Bottom Line: Notably, heart rate (HR) and cardiac activity period (CAP) of Drosophila showed significant variations during the pupa stage, when heart remodeling took place.Silencing of dCry resulted in slower HR, reduced CAP, smaller heart chamber size, pupal lethality and disrupted posterior segmentation that was related to increased expression of a posterior compartment protein, wingless.Collectively, our studies provided novel evidence that the circadian clock gene, dCry, plays an essential role in heart morphogenesis and function.

View Article: PubMed Central - PubMed

Affiliation: Department of Electrical and Computer Engineering, Lehigh University, Bethlehem, PA, United States of America, 18015; Center for Photonics and Nanoelectronics, Lehigh University, Bethlehem, PA, United States of America, 18015.

ABSTRACT
Circadian rhythms are endogenous, entrainable oscillations of physical, mental and behavioural processes in response to local environmental cues such as daylight, which are present in the living beings, including humans. Circadian rhythms have been related to cardiovascular function and pathology. However, the role that circadian clock genes play in heart development and function in a whole animal in vivo are poorly understood. The Drosophila cryptochrome (dCry) is a circadian clock gene that encodes a major component of the circadian clock negative feedback loop. Compared to the embryonic stage, the relative expression levels of dCry showed a significant increase (>100-fold) in Drosophila during the pupa and adult stages. In this study, we utilized an ultrahigh resolution optical coherence microscopy (OCM) system to perform non-invasive and longitudinal analysis of functional and morphological changes in the Drosophila heart throughout its post-embryonic lifecycle for the first time. The Drosophila heart exhibited major morphological and functional alterations during its development. Notably, heart rate (HR) and cardiac activity period (CAP) of Drosophila showed significant variations during the pupa stage, when heart remodeling took place. From the M-mode (2D + time) OCM images, cardiac structural and functional parameters of Drosophila at different developmental stages were quantitatively determined. In order to study the functional role of dCry on Drosophila heart development, we silenced dCry by RNAi in the Drosophila heart and mesoderm, and quantitatively measured heart morphology and function in those flies throughout its development. Silencing of dCry resulted in slower HR, reduced CAP, smaller heart chamber size, pupal lethality and disrupted posterior segmentation that was related to increased expression of a posterior compartment protein, wingless. Collectively, our studies provided novel evidence that the circadian clock gene, dCry, plays an essential role in heart morphogenesis and function.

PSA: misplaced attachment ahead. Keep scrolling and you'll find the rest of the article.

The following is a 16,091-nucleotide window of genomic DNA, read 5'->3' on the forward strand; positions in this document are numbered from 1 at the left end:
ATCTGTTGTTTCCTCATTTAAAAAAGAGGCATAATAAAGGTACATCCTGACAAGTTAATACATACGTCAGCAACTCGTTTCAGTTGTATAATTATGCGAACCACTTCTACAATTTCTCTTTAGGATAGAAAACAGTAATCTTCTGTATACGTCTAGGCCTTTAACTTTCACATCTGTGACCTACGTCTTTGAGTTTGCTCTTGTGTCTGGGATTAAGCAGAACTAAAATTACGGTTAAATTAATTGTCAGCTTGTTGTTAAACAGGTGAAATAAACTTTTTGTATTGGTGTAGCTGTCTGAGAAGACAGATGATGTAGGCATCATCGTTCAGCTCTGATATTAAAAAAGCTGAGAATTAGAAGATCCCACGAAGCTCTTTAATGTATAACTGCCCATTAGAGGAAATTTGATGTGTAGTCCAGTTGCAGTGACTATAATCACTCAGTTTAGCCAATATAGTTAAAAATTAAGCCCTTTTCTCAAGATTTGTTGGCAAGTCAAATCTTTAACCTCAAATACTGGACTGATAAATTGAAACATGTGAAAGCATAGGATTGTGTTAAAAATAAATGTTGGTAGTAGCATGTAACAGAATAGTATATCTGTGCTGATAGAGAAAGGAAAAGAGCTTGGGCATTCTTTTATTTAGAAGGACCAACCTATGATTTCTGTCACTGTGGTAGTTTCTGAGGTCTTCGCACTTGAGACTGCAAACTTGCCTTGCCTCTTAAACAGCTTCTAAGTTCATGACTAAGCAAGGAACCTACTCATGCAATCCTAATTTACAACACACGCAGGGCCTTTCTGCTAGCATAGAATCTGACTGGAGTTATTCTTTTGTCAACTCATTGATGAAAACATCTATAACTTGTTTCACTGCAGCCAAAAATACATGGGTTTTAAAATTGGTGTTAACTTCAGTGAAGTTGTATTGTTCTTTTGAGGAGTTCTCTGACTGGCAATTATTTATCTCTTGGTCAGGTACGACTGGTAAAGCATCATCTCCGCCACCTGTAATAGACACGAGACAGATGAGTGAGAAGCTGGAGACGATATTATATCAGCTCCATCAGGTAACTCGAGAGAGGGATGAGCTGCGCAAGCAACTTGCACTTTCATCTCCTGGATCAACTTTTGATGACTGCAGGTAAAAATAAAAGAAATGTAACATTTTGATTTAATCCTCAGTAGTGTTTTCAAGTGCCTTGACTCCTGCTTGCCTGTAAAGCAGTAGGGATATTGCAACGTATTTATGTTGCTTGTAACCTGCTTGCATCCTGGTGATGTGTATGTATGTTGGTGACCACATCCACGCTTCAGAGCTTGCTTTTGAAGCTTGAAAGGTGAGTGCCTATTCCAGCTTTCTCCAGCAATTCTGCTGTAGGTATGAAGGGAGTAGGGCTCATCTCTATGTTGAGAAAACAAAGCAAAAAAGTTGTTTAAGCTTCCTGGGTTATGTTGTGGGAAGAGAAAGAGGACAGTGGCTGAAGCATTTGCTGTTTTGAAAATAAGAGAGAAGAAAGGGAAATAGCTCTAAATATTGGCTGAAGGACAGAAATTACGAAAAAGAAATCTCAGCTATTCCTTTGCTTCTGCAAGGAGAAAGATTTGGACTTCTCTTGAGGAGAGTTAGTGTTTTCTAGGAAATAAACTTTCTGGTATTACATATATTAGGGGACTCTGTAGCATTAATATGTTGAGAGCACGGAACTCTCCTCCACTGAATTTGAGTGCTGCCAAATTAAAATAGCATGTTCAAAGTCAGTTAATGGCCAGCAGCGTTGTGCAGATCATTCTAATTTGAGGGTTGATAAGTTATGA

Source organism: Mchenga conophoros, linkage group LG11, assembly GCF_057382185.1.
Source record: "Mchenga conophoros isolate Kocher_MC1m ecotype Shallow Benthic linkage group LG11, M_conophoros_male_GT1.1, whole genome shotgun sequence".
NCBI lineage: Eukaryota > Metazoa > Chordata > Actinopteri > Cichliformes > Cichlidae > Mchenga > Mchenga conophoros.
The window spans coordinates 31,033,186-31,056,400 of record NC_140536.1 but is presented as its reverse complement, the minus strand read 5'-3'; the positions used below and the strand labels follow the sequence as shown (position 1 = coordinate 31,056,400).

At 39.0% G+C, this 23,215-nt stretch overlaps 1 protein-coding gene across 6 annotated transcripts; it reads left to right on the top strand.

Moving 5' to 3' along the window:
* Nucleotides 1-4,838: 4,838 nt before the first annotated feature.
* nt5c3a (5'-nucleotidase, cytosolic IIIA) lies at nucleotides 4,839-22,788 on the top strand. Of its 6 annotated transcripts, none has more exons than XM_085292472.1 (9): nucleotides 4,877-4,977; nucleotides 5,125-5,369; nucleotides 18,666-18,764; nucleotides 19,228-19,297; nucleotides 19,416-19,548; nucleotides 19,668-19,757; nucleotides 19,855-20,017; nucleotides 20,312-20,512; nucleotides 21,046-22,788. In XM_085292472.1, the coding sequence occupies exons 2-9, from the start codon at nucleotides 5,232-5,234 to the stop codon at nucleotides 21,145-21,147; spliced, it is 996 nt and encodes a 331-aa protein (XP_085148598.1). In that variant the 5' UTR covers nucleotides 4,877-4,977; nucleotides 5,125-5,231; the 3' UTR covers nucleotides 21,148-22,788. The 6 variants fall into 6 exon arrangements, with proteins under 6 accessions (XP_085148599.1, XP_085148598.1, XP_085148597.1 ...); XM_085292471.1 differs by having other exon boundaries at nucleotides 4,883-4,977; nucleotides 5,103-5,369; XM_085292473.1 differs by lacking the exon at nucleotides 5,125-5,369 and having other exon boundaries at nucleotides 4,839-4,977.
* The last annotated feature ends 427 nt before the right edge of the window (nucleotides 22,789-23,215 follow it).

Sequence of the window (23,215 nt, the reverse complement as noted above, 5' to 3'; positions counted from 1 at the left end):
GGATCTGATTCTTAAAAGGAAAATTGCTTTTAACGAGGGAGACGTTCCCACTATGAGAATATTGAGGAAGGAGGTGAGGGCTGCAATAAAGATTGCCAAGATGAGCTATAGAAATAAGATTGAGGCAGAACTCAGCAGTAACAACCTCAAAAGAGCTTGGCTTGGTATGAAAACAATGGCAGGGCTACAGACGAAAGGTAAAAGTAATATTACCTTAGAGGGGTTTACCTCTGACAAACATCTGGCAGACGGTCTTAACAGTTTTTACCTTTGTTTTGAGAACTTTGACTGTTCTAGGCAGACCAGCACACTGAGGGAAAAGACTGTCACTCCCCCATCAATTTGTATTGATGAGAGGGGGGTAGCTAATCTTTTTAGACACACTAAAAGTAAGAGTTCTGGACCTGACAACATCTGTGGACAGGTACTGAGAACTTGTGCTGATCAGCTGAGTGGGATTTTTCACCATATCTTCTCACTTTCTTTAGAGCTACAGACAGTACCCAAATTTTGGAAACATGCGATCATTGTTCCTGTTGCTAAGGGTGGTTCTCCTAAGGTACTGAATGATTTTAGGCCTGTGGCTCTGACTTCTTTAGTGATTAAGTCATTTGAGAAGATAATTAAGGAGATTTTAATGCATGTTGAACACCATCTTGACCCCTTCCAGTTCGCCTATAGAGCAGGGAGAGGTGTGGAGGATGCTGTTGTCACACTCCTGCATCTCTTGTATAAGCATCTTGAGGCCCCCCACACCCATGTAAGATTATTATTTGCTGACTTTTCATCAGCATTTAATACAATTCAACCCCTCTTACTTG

No MeSH data available.


Related in: MedlinePlus